Thursday, August 28, 2003

Making a list of people smarter than me would be the work of a lifetime, and Marylaine Block would definitely be on it. She says:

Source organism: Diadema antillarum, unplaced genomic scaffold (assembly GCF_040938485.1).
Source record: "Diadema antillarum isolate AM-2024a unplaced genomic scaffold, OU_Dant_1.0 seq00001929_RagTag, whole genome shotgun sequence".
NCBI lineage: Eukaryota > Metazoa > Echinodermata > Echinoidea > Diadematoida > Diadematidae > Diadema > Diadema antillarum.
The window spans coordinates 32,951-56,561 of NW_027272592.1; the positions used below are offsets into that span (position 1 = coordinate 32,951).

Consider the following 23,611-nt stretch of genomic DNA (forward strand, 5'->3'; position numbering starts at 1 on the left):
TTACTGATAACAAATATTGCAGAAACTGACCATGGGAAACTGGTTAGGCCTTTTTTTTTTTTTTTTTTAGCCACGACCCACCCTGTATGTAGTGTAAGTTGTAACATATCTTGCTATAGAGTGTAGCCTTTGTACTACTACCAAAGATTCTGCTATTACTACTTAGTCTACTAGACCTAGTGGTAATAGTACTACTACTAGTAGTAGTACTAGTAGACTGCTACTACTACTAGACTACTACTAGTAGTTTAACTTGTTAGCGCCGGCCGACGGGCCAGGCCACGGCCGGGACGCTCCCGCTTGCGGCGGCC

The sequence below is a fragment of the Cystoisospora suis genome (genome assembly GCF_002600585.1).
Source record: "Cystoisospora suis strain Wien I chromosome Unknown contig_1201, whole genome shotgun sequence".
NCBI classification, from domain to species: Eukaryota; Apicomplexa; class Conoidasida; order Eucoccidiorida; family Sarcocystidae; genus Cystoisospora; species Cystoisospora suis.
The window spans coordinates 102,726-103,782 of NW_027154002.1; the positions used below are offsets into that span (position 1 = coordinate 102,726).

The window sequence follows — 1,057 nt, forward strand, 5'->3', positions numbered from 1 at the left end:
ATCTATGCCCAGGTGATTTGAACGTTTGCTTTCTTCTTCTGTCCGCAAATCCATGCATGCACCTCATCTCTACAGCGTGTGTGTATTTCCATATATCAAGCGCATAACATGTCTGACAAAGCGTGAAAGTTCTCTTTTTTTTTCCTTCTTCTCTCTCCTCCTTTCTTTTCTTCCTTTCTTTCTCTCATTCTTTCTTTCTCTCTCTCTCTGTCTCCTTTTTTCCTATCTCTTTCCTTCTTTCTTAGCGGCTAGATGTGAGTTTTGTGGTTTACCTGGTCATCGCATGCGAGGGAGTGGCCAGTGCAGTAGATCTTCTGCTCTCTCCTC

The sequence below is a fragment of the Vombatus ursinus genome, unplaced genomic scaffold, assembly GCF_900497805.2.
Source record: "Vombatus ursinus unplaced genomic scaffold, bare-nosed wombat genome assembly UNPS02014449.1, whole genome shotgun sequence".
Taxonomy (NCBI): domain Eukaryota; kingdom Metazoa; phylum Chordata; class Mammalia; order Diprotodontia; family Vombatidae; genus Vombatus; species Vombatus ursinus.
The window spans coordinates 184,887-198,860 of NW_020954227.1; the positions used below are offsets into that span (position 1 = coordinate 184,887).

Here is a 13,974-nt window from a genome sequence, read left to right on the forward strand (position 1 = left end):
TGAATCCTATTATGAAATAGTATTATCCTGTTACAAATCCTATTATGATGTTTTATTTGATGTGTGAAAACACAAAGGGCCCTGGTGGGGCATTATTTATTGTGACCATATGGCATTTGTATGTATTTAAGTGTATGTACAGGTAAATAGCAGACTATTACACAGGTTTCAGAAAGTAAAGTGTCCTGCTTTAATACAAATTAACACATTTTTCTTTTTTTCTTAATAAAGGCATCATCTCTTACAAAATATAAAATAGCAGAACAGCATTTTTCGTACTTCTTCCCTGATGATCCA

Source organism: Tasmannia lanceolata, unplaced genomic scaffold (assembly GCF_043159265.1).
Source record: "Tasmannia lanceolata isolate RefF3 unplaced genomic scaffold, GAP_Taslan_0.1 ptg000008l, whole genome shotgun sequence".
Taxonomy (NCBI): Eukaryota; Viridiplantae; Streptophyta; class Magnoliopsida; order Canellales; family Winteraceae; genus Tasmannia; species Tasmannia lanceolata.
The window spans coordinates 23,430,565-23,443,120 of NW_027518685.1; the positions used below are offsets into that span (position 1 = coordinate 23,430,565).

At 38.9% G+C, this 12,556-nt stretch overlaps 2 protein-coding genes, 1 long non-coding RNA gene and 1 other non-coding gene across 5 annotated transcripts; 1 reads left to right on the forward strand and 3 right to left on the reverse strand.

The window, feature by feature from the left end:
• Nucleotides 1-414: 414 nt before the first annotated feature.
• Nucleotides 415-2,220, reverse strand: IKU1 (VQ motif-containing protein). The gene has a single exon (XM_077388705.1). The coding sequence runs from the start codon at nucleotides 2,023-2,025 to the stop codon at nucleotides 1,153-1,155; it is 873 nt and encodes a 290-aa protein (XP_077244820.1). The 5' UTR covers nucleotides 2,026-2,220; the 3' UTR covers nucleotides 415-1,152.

Like so many others, my mother chose to smoke, a decision that shortened a beautiful life. She always agreed that it was her personal decision. Nobody made her do it, and she enjoyed it right up to the moment when she went to the hospital where she died. But she began smoking when the ads told her that smoking was a good and healthy way to lose weight. She continued smoking even after the first surgeon general's report, because the cigarette companies insisted their research showed no cause and effect relationship between smoking and lung cancer and heart disease. She admitted it was an addiction that she couldn't give up, though my father (who later died of lung cancer) successfully gave up the habit -- twenty times, in fact. Neither of them lived to learn that tobacco companies cooked the books on the research, hiding what they knew, and actually spiked the nicotine content to make cigarettes more addictive. I think they would have felt they'd been had, and that smoking had not been entirely their personal choice after all.


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